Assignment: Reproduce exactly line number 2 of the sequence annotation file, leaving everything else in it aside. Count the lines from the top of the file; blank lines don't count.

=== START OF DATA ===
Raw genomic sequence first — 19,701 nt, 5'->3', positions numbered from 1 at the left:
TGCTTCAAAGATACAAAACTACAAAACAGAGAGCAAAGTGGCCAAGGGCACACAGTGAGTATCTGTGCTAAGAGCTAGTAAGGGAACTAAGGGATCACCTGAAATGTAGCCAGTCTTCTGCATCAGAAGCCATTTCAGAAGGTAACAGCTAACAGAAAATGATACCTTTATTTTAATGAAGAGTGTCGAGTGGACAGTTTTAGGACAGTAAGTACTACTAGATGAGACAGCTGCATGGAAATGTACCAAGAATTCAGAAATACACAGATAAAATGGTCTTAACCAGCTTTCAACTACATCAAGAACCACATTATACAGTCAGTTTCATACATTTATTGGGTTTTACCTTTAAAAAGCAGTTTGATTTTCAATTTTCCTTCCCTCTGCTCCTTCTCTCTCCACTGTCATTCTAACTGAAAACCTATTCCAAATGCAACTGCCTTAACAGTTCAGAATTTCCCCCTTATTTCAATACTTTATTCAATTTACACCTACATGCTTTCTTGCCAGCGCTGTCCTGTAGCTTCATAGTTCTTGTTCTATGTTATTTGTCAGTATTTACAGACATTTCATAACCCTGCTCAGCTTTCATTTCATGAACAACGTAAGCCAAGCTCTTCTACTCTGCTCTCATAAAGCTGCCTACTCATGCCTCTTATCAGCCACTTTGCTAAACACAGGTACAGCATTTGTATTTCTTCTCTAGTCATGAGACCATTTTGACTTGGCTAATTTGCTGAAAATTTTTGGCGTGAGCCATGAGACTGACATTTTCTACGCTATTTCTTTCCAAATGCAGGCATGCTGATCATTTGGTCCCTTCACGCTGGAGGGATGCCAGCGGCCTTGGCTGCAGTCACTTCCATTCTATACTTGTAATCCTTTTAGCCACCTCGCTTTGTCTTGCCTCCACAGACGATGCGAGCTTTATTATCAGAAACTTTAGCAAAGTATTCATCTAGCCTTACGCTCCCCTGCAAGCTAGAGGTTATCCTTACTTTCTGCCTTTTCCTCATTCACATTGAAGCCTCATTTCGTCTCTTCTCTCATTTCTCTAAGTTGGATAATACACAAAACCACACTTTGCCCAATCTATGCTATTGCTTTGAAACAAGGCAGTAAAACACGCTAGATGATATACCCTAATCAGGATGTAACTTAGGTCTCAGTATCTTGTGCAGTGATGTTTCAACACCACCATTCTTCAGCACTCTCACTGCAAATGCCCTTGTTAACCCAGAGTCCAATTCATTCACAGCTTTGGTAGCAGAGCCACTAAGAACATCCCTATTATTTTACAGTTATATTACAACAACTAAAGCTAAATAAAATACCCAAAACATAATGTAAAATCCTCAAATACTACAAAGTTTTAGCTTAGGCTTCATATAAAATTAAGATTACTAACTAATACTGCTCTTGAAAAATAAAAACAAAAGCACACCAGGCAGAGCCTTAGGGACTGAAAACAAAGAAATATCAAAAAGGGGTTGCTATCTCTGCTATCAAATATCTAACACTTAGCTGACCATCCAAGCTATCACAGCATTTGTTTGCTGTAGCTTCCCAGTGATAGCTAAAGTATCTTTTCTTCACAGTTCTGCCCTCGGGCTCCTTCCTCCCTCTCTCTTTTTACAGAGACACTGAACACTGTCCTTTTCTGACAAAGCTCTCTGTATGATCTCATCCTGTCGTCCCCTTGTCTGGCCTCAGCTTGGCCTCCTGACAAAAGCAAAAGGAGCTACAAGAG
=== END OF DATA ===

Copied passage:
TGCTTCAAAGATACAAAACTACAAAACAGAGAGCAAAGTGGCCAAGGGCACACAGTGAGTATCTGTGCTAAGAGCTAGTAAGGGAACTAAGGGATCACCTGAAATGTAGCCAGTCTTCTGCATCAGAAGCCATTTCAGAAGGTAACAGCTAACAGAAAATGATACCTTTATTTTAATGAAGAGTGTCGAGTGGACAGTTTTAGGACAGTAAGTACTACTAGATGAGACAGCTGCATGGAAATGTACCAAGAATTCAGAAATACACAGATAAAATGGTCTTAACCAGCTTTCAACTACATCAAGAACCACATTATACAGTCAGTTTCATACATTTATTGGGTTTTACCTTTAAAAAGCAGTTTGATTTTCAATTTTCCTTCCCTCTGCTCCTTCTCTCTCCACTGTCATTCTAACTGAAAACCTATTCCAAATGCAACTGCCTTAACAGTTCAGAATTTCCCCCTTATTTCAATACTTTATTCAATTTACACCTACATGCTTTCTTGCCAGCGCTGTCCTGTAGCTTCATAGTTCTTGTTCTATGTTATTTGTCAGTATTTACAGACATTTCATAACCCTGCTCAGCTTTCATTTCATGAACAACGTAAGCCAAGCTCTTCTACTCTGCTCTCATAAAGCTGCCTACTCATGCCTCTTATCAGCCACTTTGCTAAACACAGGTACAGCATTTGTATTTCTTCTCTAGTCATGAGACCATTTTGACTTGGCTAATTTGCTGAAAATTTTTGGCGTGAGCCATGAGACTGACATTTTCTACGCTATTTCTTTCCAAATGCAGGCATGCTGATCATTTGGTCCCTTCACGCTGGAGGGATGCCAGCGGCCTTGGCTGCAGTCACTTCCATTCTATACTTGTAATCCTTTTAGCCACCTCGCTTTGTCTTGCCTCCACAGACGATGCGAGCTTTATTATCAGAAACTTTAGCAAAGTATTCATCTAGCCTTACGCTCCCCTGCAAGCTAGAGGTTATCCTTACTTTCTGCCTTTTCCTCATTCACATTGAAGCCTCATTTCGTCTCTTCTCTCATTTCTCTAAGTTGGATAATACACAAAACCACACTTTGCCCAATCTATGCTATTGCTTTGAAACAAGGCAGTAAAACACGCTAGATGATATACCCTAATCAGGATGTAACTTAGGTCTCAGTATCTTGTGCAGTGATGTTTCAACACCACCATTCTTCAGCACTCTCACTGCAAATGCCCTTGTTAACCCAGAGTCCAATTCATTCACAGCTTTGGTAGCAGAGCCACTAAGAACATCCCTATTATTTTACAGTTATATTACAACAACTAAAGCTAAATAAAATACCCAAAACATAATGTAAAATCCTCAAATACTACAAAGTTTTAGCTTAGGCTTCATATAAAATTAAGATTACTAACTAATACTGCTCTTGAAAAATAAAAACAAAAGCACACCAGGCAGAGCCTTAGGGACTGAAAACAAAGAAATATCAAAAAGGGGTTGCTATCTCTGCTATCAAATATCTAACACTTAGCTGACCATCCAAGCTATCACAGCATTTGTTTGCTGTAGCTTCCCAGTGATAGCTAAAGTATCTTTTCTTCACAGTTCTGCCCTCGGGCTCCTTCCTCCCTCTCTCTTTTTACAGAGACACTGAACACTGTCCTTTTCTGACAAAGCTCTCTGTATGATCTCATCCTGTCGTCCCCTTGTCTGGCCTCAGCTTGGCCTCCTGACAAAAGCAAAAGGAGCTACAAGAG